Ixion FAQ

I think my coils are kaput. What's gone wrong?

From: Dave Restall < cmt08@scm.teesside.ac.uk> 
RE :-
Could it burn out through the ignition being on while the engine was off ?
It depends. If the ignition is points based, i.e. not the VFR then yes it is possible - bit of a funny coincidence though that the same side fizzed twice.

Also, A LOT of older bikes use reactive ignition. In this case the points short out a coil within the generator. When the points open a large emf is generated by the coil which is transferred to the ignition coil. In this instance, there is NO DC supplied to the ignition system, it only gets power when the engine is running and that in the form of bursts when released by the points opening.

The only real risk of the coil burning out is when a DC current is passed through the coil that is BROKEN by the points. If the points are closed when the ignition is on, a current will flow until either the coil burns out, the battery runs flat or the points are opened (either by starting the engine or just spinning it over).

A typical primary resistance of an ignition coil will be in the order of 2-6 Ohm. With a 6V system and a primary resistance of 2 Ohm, you get a residual current of 3Amps. Your coil will get quite warm with this. With a 12V system, you get 6 Amps, or 72 Watts. Your coil will get VERY warm with this. These two examples assume that the coils don't have a ballast resistor.

When the engine is running, the DC is chopped so that the "average" current is much lower than the steady current - also there is the effect of the coils inductance to take into account when passing a varying current to it. Basically, the coil is a different animal when DC is passed through it than when a chopped DC is passed.

Again, why it should burn out one side is a bit of a mystery, however, most engines tend to have a "favourite" stopping position which on cars is usually characterised by heavier wear on the flywheel starter ring teeth. It may be that your engines favoured stopping point is with the points for the offending coil closed.

Electronic Ignition

If the ignition is electronic, well again its a different kettle of fish. Normally, a high voltage is used to charge a capacitor, at the point of ignition, a pulse is sent to a thyristor which rapidly discharges the capacitor into the primary of the ignition coil. When the capacitor is totally discharged, no current can flow from it so the thyristor stops conducting, allowing the capacitor to charge up again. (Much simplified but it serves to illustrate). As you can see, the ignition coil only gets short pulses of a relatively high intensity - and only while the engine is running as the CDI depends upon the PULSES from a sensor to trigger it. Once it's triggered, the capacitor discharges and then can't give any more so the thyristor sits and waits for the next pulse so no current flows through the coil primary.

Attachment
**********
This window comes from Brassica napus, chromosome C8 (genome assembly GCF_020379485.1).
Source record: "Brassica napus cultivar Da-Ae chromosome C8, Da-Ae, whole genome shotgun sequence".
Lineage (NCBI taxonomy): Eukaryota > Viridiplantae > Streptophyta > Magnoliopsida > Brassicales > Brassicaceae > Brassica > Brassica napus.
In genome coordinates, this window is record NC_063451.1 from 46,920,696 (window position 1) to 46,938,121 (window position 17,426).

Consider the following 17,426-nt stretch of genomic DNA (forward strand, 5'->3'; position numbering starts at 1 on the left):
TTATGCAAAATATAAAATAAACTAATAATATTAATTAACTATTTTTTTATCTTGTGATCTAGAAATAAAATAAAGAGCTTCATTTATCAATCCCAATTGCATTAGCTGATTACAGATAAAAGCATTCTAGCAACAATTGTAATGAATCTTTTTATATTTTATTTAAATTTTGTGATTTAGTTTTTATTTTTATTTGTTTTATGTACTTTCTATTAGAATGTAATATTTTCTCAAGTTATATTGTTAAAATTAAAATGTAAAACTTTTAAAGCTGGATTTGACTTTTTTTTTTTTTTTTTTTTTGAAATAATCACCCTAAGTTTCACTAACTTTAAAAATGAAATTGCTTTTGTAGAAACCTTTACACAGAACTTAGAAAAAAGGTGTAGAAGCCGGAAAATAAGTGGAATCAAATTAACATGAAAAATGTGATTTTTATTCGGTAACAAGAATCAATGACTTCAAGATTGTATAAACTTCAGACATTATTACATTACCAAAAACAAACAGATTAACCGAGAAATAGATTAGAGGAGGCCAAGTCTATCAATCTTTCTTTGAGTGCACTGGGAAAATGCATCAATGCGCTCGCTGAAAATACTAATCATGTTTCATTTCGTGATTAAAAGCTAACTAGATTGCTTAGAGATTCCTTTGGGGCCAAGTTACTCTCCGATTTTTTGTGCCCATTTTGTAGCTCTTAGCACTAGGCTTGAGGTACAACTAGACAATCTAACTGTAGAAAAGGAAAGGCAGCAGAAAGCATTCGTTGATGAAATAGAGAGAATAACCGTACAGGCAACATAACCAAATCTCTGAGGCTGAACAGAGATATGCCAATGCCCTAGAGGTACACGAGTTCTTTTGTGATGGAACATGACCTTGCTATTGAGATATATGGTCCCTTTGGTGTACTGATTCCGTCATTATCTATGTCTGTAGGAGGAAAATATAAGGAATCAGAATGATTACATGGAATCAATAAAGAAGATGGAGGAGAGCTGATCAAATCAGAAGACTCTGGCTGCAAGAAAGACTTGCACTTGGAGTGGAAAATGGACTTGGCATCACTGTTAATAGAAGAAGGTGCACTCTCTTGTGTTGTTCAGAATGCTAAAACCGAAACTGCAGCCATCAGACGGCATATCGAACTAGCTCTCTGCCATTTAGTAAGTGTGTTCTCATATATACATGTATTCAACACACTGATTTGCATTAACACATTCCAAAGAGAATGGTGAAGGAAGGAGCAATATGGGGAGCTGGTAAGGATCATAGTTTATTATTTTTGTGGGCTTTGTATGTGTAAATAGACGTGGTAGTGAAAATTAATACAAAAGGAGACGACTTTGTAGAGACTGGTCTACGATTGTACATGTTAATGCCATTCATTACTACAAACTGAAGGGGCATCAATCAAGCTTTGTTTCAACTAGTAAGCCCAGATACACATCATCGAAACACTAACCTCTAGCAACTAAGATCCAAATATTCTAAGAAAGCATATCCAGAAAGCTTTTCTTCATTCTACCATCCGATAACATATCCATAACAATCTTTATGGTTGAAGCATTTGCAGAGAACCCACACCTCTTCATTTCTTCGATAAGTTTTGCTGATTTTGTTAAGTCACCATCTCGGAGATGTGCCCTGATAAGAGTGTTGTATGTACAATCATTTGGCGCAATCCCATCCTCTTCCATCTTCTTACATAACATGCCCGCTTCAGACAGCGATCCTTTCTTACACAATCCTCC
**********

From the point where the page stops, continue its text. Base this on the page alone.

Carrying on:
As an aside on CDI systems, the primary resistance of the coil is about the same as for a normal points controlled system.

What about the secondary of the coil ?

This is where the HT is produced. Typically, from an ignition coil you'll get short pulses of about 20000 Volts - though at a relatively low current. The pulses coincide with the points OPENING or the capacitor discharging.

Voltages this high as you can imagine are pretty hard to contain in a confined space, and "leak" out with very little provocation. This is why touching an HT lead can result in belt when the engine is running even though the lead is insulated. With this problem, the insulation in the coil itself has to be as near to the perfect insulator as possible. Normally, the coil is wound with very fine wire that uses for its insulation - wait for it varnish : and not very thick varnish at that. Insulation breakdown of the varnish is a pretty rare event - it's slightly better quality than the average tin of Dulux - but it isn't unknown. What happens here is that a hole appears in the varnish and the electricity "leaks" out, normally in a spark form between the windings. This in turn punches holes in the insulation of the destination of the spark which leads to more "leaking" resulting a severe deterioration of the coil's performance.

What may be worth looking into is whether water has got into the coil. Water in the secondary of the coil will also cause leakage. When I say water, include condensation - so the water could be getting round where the HT lead leaves the coil. Try drying the coil out by leaving it in a warm place (on top of a CH boiler for a few days) then seal all orifices on the coil with vaseline (Let the coil reach normal room temperature first).

This may revive the coil.

This page last updated 18/09/02
[FAQ Index] [Ixion Home Page]